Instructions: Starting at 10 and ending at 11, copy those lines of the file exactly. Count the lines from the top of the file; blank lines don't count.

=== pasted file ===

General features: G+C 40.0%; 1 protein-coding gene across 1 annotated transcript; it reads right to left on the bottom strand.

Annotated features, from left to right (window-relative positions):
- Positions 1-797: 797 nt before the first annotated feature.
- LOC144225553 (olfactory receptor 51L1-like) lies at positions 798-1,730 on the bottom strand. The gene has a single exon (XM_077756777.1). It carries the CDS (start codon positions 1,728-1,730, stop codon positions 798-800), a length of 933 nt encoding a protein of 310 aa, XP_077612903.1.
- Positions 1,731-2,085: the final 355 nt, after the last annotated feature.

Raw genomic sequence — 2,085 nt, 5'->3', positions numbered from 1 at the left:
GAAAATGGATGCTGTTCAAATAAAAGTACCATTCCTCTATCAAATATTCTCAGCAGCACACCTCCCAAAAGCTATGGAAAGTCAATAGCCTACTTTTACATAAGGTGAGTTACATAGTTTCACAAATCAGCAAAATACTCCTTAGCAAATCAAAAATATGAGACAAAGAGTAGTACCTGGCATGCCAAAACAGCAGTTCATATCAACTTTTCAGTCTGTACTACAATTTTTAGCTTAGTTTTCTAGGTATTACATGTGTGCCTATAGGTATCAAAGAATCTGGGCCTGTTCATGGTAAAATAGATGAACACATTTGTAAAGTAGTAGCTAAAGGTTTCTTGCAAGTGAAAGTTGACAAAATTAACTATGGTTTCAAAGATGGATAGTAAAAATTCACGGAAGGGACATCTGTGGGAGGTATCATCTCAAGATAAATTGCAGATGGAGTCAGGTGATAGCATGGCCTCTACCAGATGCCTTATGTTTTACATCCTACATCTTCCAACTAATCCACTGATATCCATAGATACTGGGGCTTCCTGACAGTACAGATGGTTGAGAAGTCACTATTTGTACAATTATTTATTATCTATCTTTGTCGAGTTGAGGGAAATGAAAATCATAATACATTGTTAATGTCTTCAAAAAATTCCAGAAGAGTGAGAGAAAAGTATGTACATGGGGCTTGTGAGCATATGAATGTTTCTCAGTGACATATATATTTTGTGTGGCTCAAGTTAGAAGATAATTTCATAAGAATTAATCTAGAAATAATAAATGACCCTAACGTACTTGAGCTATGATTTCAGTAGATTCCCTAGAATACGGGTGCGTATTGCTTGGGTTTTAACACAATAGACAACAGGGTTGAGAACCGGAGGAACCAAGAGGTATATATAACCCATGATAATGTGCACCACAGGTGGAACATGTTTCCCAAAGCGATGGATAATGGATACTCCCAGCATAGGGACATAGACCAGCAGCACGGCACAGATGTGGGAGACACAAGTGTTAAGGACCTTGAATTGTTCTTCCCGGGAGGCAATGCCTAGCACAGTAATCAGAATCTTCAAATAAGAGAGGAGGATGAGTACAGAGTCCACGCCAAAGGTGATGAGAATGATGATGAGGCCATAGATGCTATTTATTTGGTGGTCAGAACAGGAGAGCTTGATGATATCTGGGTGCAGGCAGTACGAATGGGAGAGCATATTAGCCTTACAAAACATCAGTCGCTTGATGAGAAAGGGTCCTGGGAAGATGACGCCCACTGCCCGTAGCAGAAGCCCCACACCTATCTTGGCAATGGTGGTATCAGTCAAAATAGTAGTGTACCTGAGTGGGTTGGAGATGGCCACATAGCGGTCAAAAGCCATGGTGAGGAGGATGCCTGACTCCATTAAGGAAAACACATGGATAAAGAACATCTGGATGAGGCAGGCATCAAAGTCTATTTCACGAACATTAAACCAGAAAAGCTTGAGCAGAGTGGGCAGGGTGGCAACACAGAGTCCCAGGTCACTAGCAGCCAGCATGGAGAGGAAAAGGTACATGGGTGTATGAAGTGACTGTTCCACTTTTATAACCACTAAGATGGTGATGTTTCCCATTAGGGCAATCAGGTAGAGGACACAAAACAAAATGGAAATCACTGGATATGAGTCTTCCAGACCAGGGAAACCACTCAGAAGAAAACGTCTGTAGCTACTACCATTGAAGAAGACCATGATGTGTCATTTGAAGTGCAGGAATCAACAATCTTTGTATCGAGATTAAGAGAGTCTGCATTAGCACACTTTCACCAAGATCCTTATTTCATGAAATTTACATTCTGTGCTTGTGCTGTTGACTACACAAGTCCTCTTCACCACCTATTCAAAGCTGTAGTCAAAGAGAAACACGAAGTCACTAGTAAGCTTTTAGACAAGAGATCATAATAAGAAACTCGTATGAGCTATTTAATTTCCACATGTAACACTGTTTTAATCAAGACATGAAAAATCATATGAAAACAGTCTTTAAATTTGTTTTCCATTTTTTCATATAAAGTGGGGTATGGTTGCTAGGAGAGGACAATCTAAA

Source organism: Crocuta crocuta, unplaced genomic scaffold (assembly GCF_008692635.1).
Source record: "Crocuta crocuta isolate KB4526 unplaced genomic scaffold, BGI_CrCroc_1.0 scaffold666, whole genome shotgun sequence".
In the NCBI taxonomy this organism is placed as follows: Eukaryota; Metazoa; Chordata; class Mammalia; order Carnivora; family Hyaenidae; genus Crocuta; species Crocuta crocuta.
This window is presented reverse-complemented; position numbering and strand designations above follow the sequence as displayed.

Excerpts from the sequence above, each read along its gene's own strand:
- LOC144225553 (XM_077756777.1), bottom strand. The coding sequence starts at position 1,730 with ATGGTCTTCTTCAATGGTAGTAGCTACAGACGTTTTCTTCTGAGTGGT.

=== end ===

In the NCBI taxonomy this organism is placed as follows: Eukaryota; Metazoa; Chordata; class Mammalia; order Carnivora; family Hyaenidae; genus Crocuta; species Crocuta crocuta.
This window is presented reverse-complemented; position numbering and strand designations above follow the sequence as displayed.